Although I have a ridiculous amount of respect for the one and only Masta Ace, I’m ashamed to admit that I don’t know his material in the way that I probably ought to. Sure I’ve bought/downloaded the back catalogue and enjoyed it immensely, but I’d be lying if I said that I knew his discography inside out. As such, I decided to giveDisposable Arts a little spin out a couple of weeks back, and although I can’t say that I’m besotted with it in its entirety there are of course moments of both lyrical wizardry and satisfyingly bangin’ production on show that make it essential for your digital archives (the out of print CD will already set you back a pretty penny). With the sun blazing through my window it was ‘Enuff’ that made a serious impression on me, sailing through the necessary qualification for the beat deconstruction treatment.
A bouncy, upbeat and summer-tinged jam, the track is produced by Rodney Hunter, a name that had completely passed me by until a little research in preparation for this post. Originally holding an affiliation with Peter Kruder of Kruder & Dorfmeister fame, the man has a production history that is varied to say the least which makes the no frills aesthetic of this track somewhat surprising: it’s hard to imagine that this was accomplished by somebody who only dabbles in straight up hip hop production. Given the cleanliness of the bass line and Hunter’s ability with the instrument I’m assuming that the rumbling bass frequencies that underpin the main groove were also played by the man himself. Good work fella!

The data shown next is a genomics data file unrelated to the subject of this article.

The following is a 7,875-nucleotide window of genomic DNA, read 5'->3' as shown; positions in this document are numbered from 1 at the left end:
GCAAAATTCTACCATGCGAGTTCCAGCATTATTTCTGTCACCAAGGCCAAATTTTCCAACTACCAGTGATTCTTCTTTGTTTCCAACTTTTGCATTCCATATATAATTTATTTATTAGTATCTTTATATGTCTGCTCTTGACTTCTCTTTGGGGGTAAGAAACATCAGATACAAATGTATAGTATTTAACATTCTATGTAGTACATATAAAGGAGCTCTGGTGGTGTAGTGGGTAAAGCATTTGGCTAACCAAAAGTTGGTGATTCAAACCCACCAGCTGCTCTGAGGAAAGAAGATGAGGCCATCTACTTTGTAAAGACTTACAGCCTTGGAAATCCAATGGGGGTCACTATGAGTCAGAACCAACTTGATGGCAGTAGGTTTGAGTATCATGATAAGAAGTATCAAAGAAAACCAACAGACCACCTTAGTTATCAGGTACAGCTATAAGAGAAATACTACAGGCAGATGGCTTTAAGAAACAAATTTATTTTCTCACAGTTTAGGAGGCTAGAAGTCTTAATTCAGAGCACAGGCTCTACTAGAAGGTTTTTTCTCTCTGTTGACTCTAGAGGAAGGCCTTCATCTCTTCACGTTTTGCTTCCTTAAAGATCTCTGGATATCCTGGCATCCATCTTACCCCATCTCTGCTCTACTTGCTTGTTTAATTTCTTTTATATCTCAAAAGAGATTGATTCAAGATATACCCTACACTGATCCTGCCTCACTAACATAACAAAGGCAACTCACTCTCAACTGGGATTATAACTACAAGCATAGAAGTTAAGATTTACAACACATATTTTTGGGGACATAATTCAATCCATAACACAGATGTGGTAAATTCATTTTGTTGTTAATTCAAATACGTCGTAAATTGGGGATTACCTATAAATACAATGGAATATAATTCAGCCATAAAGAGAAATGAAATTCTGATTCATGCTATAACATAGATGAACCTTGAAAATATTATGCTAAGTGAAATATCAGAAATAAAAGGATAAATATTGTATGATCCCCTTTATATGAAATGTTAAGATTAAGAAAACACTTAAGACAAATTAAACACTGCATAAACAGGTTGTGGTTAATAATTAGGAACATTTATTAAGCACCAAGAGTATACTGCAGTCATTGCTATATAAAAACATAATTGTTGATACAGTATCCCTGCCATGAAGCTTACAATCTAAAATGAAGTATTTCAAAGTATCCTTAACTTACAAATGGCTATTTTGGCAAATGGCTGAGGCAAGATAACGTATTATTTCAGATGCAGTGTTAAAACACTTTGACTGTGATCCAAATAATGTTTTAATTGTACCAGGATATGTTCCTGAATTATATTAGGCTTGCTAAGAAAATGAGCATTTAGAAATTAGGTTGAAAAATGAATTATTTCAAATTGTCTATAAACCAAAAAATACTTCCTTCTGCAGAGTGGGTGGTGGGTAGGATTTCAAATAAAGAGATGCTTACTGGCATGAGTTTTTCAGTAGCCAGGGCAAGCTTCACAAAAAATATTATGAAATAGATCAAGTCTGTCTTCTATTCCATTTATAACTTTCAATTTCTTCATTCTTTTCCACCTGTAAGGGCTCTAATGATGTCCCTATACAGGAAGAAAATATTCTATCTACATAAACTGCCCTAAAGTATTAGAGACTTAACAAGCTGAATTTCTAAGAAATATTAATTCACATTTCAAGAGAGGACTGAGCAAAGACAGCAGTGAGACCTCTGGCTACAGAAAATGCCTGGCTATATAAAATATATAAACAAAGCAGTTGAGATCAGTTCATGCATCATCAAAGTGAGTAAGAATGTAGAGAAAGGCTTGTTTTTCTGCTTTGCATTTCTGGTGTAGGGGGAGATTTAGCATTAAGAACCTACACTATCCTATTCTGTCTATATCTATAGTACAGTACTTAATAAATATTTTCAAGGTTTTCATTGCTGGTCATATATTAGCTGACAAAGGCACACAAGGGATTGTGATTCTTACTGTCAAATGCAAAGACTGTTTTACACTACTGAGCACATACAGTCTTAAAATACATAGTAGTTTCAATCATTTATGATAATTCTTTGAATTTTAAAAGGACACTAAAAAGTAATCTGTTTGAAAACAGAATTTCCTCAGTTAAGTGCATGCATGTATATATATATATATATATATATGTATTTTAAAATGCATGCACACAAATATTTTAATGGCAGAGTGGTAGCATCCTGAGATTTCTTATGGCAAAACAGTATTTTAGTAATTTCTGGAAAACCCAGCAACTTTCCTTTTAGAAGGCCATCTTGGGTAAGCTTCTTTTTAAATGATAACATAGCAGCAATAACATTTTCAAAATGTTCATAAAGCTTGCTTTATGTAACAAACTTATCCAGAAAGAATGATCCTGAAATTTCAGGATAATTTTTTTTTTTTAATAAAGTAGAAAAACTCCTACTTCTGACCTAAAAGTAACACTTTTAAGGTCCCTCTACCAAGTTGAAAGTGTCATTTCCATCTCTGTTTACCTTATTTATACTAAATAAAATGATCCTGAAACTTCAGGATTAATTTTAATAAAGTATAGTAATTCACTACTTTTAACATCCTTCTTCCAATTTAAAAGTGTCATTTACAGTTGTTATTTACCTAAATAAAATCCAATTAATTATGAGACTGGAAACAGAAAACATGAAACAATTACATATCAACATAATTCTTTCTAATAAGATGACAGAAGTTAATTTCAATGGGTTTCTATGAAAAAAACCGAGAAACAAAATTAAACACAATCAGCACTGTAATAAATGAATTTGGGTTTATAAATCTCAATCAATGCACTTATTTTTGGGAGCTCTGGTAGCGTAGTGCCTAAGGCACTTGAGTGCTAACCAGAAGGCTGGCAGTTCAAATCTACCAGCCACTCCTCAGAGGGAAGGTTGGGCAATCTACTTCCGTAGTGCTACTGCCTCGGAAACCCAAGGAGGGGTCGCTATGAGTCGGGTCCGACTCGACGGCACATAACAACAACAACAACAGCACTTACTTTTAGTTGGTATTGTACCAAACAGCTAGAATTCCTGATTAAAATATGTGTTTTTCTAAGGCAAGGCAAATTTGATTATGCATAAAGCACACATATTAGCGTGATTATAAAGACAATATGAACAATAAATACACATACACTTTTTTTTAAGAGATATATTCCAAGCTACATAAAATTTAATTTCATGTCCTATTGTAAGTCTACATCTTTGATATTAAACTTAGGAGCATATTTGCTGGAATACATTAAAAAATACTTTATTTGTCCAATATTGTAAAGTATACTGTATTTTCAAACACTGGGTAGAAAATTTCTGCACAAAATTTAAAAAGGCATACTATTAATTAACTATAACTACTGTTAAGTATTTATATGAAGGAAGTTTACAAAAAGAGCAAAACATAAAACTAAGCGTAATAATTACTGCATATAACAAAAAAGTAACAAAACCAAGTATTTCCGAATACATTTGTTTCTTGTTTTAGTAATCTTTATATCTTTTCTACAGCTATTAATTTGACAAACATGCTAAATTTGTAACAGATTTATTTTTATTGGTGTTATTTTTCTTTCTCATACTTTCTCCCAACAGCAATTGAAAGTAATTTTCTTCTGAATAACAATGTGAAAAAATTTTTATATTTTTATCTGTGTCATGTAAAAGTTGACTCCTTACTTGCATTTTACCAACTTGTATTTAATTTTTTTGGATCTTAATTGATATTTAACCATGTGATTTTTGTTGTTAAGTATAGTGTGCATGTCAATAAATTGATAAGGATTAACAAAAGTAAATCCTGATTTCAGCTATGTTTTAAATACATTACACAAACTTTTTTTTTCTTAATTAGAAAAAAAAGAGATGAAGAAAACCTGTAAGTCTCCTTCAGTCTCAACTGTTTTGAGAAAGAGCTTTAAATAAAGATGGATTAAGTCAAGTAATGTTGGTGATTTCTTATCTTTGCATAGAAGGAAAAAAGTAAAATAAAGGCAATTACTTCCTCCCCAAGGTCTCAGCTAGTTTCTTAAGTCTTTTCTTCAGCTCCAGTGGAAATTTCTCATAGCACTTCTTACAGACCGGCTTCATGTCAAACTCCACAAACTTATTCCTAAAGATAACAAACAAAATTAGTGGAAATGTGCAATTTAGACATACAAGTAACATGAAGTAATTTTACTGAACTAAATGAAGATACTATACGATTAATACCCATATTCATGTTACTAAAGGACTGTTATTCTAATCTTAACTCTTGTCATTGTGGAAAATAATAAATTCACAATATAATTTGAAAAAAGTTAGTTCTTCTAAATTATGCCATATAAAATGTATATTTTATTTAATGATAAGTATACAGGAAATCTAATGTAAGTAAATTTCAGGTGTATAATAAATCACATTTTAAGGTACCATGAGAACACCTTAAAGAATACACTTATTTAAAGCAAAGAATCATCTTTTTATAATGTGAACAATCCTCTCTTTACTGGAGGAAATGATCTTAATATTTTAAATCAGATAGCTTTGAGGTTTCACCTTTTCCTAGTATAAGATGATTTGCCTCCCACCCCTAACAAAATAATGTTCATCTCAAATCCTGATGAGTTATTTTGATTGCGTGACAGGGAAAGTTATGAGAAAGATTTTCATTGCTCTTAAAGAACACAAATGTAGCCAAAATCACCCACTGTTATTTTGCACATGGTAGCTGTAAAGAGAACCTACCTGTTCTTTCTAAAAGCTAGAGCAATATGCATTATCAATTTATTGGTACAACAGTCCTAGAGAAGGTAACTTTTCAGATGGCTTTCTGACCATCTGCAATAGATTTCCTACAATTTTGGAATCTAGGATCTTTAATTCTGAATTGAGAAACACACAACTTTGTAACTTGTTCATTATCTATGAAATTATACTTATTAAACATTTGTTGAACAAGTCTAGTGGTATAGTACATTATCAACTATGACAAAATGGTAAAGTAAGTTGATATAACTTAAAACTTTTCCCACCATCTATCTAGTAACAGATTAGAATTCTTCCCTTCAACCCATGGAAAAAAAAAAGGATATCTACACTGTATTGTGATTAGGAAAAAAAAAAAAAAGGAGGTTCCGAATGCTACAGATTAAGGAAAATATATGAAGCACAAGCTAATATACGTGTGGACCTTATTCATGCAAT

Sample fodder comes in the shape of Love Unlimited’s ‘Share A Little Love In Your Heart’, a pleasing yet overly lavish piece of ’70s Barry White-honed soul that at times is breathtakingly beautiful and at others cringe-worthingly corny, lifted from their album of 1974 entitled In Heat. So far looked over for the reissue treatment, I’m disappointed that someone hasn’t made the effort to put this out as I would hazard a guess that there are other delights of a similar vibe to indulge in for fans of the Walrus of Love’s meticulously executed and dramatic sound. Check the opening section of the song for the keys that form the backbone of the Masta Ace cut: you can’t miss ‘em.
Ultimately I would liked to have seen a little more of this Rodney Hunter figure within the hip hop realm, as I really do feel that this beat encapsulates that turn of the millennium production aesthetic as well as more well-established producers of the era. Still, I’m pleased that he dropped this little gem on us and so should you: if it’s sunny where you are (it certainly isn’t anymore over here), wind down the windows in the ride and enjoy. The summer’s on its way, isn’t it?!